Belinda Sutton was born in West Africa and, according to her own petition, she was captured and sold into slavery before she was 12 years old. She was enslaved by the Royall family who settled in Massachusetts.
Because of their strong ties to the Loyalists, the state of Massachusetts seized the Royall family’s property, manumitting several enslaved people, including Belinda.
Two years later, Sutton petitioned the legislature for a pension paid out of the Royall family estate.
The face of your Petitioner, is now marked with the furrows of time, and her frame feebly bending under the oppression of years, while she, by the Laws of the Land, is denied the enjoyment of one morsel of that immense wealth, apart whereof hath been accumulated by her own industry, and the whole augmented by her servitude. Read full text.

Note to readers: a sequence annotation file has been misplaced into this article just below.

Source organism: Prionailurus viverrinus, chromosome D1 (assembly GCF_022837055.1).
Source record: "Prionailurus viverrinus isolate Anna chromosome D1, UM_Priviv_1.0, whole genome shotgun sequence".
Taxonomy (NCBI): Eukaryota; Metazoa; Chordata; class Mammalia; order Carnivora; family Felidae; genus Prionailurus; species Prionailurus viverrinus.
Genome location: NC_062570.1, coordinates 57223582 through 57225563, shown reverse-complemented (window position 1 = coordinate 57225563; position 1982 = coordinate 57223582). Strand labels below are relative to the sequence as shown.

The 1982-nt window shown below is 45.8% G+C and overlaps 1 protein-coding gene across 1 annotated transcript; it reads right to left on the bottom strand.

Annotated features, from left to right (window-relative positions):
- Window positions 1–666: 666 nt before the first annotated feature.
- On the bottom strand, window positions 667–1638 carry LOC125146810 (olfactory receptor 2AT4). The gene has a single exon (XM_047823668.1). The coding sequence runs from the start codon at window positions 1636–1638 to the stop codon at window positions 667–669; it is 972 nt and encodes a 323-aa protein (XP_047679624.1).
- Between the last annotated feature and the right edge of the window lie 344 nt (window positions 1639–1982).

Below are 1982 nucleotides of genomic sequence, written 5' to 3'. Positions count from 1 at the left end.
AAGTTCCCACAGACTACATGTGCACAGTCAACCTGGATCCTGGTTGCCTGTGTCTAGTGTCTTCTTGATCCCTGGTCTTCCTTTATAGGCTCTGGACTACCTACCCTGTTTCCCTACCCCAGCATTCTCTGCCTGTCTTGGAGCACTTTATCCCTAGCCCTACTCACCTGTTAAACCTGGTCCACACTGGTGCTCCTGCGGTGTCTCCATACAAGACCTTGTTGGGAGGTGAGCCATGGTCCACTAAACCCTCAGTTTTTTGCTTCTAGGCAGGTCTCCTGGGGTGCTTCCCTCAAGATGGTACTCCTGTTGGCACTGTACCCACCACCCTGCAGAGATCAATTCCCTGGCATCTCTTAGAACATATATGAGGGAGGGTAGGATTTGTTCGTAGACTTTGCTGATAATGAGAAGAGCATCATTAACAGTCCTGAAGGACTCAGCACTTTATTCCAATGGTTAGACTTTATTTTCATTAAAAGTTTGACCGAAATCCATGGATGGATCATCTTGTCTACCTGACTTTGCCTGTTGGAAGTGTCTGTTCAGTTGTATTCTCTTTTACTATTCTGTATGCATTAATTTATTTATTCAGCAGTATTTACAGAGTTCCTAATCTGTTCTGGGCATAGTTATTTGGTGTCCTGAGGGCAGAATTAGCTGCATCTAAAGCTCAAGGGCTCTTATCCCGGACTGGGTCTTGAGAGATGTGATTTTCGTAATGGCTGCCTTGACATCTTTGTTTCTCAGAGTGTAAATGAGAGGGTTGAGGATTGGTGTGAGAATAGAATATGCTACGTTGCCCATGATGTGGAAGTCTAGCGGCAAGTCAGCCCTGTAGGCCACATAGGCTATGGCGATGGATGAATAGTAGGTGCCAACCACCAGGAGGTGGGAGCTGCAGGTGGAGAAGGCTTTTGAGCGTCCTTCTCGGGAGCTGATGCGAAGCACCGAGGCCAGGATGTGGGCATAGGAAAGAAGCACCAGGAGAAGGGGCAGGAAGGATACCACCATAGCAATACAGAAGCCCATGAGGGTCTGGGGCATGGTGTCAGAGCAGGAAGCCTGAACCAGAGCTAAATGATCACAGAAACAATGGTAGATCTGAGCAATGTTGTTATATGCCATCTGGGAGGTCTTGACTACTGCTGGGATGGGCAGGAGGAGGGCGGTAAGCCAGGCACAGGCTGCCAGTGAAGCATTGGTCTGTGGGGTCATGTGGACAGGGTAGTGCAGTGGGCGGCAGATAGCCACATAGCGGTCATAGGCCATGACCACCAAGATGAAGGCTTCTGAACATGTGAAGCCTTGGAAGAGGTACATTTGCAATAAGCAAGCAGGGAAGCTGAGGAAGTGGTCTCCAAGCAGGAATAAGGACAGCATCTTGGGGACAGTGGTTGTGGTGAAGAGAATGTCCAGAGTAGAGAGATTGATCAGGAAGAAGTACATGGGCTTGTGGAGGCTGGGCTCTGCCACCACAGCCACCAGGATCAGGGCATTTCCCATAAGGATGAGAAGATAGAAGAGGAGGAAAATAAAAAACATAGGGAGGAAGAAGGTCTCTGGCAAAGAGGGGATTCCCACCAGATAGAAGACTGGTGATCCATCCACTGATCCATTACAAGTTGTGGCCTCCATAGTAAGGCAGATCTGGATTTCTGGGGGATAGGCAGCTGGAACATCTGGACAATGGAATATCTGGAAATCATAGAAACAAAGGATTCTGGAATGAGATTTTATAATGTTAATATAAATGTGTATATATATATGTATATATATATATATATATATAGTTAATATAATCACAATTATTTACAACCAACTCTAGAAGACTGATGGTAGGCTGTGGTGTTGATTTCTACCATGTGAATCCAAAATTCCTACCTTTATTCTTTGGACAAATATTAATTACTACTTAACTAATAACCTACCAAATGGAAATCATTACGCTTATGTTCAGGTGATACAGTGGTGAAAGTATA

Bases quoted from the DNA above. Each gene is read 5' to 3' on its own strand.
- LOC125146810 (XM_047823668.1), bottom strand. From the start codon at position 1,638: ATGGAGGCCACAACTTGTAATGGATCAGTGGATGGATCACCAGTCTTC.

The legislature agreed to pay her £15 12s per year. Though Sutton had to renew her petition multiple times to actually receive payment, it is the first known case of a freedperson obtaining financial reparations for slavery.
Rita Dove wrote a poem called “Belinda’s Petition.” Learn more from BlackPast and the Missed in History podcast. See the petition and ruling: Massachusetts Archives Collection. v.239: p.12-14, petition of Belinda, February 14, 1783. SC1/series 45X and read full text.
You can read more about the fight for reparations in Reparations for Slavery and the Slave Trade: A Transnational and Comparative History by Ana Lucia Araujo.
Find two lessons for grades 7+ on reparations below and a lesson on resistance to slavery.